Journal Article


Three quantitative trait loci explain more than 60% of variation for chill coma recovery time in a natural population of Drosophila ananassae

Abstract

Ectothermic species such as insects are particularly vulnerable to climatic fluctuations. Nevertheless, many insects that evolved and diversified in the tropics have successfully colonized temperate regions all over the globe. To shed light on the genetic basis of cold tolerance in such species, we conducted a quantitative trait locus (QTL) mapping experiment for chill coma recovery time (CCRT) in Drosophila ananassae, a cosmopolitan species that has expanded its range from tropical to temperate regions. We created a mapping population of recombinant inbred advanced intercross lines (RIAILs) from two founder strains with diverging CCRT phenotypes. The RIAILs were phenotyped for their CCRT and, together with the founder strains, genotyped for polymorphic markers with double-digest restriction site-associated DNA (ddRAD) sequencing. Using a hierarchical mapping approach that combined standard interval mapping and a multiple-QTL model, we mapped three QTL which altogether explained 64% of the phenotypic variance. For two of the identified QTL, we found evidence of epistasis. To narrow down the list of cold tolerance candidate genes, we cross-referenced the QTL intervals with genes that we previously identified as differentially expressed in response to cold in D. ananassae, and with thermotolerance candidate genes of D. melanogaster. Among the 58 differentially expressed genes that were contained within the QTL, GF15058 showed a significant interaction of the CCRT phenotype and gene expression. Further, we identified the orthologs of four D. melanogaster thermotolerance candidate genes, MtnA, klarsicht, CG5246 (D.ana/GF17132) and CG10383 (D.ana/GF14829) as candidates for cold tolerance in D. ananassae.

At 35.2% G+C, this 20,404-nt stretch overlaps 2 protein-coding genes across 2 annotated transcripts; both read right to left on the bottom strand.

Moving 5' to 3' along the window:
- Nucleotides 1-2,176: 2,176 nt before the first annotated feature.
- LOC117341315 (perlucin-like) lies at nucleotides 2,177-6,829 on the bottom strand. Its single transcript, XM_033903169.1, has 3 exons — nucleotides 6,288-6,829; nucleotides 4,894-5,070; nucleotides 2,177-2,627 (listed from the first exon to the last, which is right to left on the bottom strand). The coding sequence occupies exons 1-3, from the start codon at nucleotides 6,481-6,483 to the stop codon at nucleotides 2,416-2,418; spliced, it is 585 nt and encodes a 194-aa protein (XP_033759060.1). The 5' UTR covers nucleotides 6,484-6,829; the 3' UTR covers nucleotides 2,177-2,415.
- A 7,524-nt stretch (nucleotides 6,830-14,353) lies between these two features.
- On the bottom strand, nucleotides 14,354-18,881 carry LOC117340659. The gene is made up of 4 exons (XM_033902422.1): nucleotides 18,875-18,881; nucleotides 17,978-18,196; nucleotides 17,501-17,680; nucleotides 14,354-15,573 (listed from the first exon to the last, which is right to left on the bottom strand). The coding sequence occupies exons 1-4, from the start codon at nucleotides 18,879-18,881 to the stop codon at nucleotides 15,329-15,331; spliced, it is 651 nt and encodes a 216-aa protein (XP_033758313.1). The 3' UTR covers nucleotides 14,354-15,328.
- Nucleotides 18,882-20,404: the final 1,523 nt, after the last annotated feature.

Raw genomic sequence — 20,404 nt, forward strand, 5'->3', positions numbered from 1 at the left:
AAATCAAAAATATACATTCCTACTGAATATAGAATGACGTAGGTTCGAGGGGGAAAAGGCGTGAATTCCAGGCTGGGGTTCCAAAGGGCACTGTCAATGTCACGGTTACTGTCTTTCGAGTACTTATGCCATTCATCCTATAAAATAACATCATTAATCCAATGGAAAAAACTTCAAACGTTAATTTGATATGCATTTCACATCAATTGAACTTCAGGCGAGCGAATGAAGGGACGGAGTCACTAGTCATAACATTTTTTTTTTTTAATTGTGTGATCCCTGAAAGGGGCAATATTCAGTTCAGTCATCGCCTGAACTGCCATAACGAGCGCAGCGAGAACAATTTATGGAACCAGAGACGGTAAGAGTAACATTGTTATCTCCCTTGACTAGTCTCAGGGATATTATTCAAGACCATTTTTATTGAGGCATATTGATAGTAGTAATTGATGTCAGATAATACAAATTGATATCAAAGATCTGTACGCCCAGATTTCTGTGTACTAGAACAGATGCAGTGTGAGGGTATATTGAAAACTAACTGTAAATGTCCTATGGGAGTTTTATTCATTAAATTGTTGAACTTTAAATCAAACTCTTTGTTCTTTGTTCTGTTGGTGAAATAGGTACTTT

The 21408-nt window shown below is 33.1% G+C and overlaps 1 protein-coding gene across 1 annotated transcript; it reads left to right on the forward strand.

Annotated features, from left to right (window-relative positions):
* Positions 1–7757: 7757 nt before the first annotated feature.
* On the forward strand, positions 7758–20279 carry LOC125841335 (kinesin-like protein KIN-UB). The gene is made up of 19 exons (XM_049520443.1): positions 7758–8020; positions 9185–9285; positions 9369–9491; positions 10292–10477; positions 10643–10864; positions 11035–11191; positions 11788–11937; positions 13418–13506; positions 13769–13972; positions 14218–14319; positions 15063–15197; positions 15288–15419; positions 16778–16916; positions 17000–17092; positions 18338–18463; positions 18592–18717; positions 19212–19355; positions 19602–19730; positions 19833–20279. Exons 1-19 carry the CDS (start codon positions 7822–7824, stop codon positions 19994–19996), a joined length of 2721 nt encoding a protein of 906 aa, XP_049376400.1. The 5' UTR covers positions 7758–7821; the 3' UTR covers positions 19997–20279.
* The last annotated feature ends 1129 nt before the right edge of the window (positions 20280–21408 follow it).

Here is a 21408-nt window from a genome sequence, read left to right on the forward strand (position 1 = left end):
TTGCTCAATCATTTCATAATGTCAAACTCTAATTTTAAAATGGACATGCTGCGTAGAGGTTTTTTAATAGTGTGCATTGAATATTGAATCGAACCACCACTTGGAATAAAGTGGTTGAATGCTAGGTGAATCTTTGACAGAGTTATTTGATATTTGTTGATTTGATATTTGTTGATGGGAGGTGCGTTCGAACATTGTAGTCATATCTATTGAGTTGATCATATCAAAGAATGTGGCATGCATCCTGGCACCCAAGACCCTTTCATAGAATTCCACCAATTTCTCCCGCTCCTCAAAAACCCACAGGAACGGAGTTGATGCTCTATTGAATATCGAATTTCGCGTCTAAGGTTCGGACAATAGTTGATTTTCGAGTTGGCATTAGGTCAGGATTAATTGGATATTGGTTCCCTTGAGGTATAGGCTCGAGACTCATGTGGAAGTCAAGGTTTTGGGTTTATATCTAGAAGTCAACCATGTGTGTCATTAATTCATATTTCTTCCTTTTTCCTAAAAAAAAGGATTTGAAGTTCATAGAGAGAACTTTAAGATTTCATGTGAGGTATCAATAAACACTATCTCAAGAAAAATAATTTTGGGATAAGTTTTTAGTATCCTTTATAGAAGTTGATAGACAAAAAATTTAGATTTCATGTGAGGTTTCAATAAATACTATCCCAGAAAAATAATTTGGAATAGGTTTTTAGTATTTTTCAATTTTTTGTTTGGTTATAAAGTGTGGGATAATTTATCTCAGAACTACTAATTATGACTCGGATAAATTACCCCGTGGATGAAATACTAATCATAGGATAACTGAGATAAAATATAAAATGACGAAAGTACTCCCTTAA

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Authors

Königer, Annabella
Arif, Saad
Grath, Sonja

Oxford Brookes departments

Department of Biological and Medical Sciences

Dates

Year of publication: 2019
Date of RADAR deposit: 2021-08-18


Creative Commons License This work is licensed under a Creative Commons Attribution 4.0 International License


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